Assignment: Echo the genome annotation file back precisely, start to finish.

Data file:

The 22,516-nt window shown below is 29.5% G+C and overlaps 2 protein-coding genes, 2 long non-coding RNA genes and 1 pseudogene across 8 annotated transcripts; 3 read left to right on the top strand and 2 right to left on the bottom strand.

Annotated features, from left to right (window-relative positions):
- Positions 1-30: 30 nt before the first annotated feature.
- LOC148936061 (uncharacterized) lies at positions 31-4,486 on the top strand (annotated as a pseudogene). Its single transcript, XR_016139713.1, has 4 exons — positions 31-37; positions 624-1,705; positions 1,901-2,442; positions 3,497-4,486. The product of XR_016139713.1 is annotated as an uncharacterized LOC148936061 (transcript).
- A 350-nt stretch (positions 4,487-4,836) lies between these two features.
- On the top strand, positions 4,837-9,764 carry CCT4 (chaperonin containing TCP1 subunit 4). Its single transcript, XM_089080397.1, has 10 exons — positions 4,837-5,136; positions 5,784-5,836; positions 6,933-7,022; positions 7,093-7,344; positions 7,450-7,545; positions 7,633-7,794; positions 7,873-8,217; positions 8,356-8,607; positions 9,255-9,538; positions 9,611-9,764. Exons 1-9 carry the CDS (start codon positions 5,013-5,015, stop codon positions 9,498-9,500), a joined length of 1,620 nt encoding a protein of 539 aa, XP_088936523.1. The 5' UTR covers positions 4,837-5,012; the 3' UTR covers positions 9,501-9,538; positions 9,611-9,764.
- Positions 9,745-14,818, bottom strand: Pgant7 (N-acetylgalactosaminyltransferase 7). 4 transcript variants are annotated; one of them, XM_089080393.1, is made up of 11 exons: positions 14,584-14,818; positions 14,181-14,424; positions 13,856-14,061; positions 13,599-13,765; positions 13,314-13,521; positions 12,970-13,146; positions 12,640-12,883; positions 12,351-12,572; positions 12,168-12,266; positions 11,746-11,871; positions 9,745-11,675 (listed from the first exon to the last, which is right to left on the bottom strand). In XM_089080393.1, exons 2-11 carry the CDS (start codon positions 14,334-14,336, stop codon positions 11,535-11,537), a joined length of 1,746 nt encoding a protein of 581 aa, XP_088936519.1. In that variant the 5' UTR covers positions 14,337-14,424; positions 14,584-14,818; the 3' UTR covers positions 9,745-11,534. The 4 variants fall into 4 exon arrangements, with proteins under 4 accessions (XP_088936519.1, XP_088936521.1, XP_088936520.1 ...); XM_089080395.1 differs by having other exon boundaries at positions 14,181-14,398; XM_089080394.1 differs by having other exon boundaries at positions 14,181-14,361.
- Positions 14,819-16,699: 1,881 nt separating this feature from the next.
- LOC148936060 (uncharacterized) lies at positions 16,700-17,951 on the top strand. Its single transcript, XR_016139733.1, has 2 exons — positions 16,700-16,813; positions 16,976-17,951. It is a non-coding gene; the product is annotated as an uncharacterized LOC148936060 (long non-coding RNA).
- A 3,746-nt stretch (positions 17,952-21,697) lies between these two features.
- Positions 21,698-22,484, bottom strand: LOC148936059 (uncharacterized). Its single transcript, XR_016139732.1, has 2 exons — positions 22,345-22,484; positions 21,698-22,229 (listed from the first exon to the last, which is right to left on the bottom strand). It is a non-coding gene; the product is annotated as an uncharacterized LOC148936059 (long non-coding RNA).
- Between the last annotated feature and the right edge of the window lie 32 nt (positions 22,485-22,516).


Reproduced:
The 22,516-nt window shown below is 29.5% G+C and overlaps 2 protein-coding genes, 2 long non-coding RNA genes and 1 pseudogene across 8 annotated transcripts; 3 read left to right on the top strand and 2 right to left on the bottom strand.

Annotated features, from left to right (window-relative positions):
- Positions 1-30: 30 nt before the first annotated feature.
- LOC148936061 (uncharacterized) lies at positions 31-4,486 on the top strand (annotated as a pseudogene). Its single transcript, XR_016139713.1, has 4 exons — positions 31-37; positions 624-1,705; positions 1,901-2,442; positions 3,497-4,486. The product of XR_016139713.1 is annotated as an uncharacterized LOC148936061 (transcript).
- A 350-nt stretch (positions 4,487-4,836) lies between these two features.
- On the top strand, positions 4,837-9,764 carry CCT4 (chaperonin containing TCP1 subunit 4). Its single transcript, XM_089080397.1, has 10 exons — positions 4,837-5,136; positions 5,784-5,836; positions 6,933-7,022; positions 7,093-7,344; positions 7,450-7,545; positions 7,633-7,794; positions 7,873-8,217; positions 8,356-8,607; positions 9,255-9,538; positions 9,611-9,764. Exons 1-9 carry the CDS (start codon positions 5,013-5,015, stop codon positions 9,498-9,500), a joined length of 1,620 nt encoding a protein of 539 aa, XP_088936523.1. The 5' UTR covers positions 4,837-5,012; the 3' UTR covers positions 9,501-9,538; positions 9,611-9,764.
- Positions 9,745-14,818, bottom strand: Pgant7 (N-acetylgalactosaminyltransferase 7). 4 transcript variants are annotated; one of them, XM_089080393.1, is made up of 11 exons: positions 14,584-14,818; positions 14,181-14,424; positions 13,856-14,061; positions 13,599-13,765; positions 13,314-13,521; positions 12,970-13,146; positions 12,640-12,883; positions 12,351-12,572; positions 12,168-12,266; positions 11,746-11,871; positions 9,745-11,675 (listed from the first exon to the last, which is right to left on the bottom strand). In XM_089080393.1, exons 2-11 carry the CDS (start codon positions 14,334-14,336, stop codon positions 11,535-11,537), a joined length of 1,746 nt encoding a protein of 581 aa, XP_088936519.1. In that variant the 5' UTR covers positions 14,337-14,424; positions 14,584-14,818; the 3' UTR covers positions 9,745-11,534. The 4 variants fall into 4 exon arrangements, with proteins under 4 accessions (XP_088936519.1, XP_088936521.1, XP_088936520.1 ...); XM_089080395.1 differs by having other exon boundaries at positions 14,181-14,398; XM_089080394.1 differs by having other exon boundaries at positions 14,181-14,361.
- Positions 14,819-16,699: 1,881 nt separating this feature from the next.
- LOC148936060 (uncharacterized) lies at positions 16,700-17,951 on the top strand. Its single transcript, XR_016139733.1, has 2 exons — positions 16,700-16,813; positions 16,976-17,951. It is a non-coding gene; the product is annotated as an uncharacterized LOC148936060 (long non-coding RNA).
- A 3,746-nt stretch (positions 17,952-21,697) lies between these two features.
- Positions 21,698-22,484, bottom strand: LOC148936059 (uncharacterized). Its single transcript, XR_016139732.1, has 2 exons — positions 22,345-22,484; positions 21,698-22,229 (listed from the first exon to the last, which is right to left on the bottom strand). It is a non-coding gene; the product is annotated as an uncharacterized LOC148936059 (long non-coding RNA).
- Between the last annotated feature and the right edge of the window lie 32 nt (positions 22,485-22,516).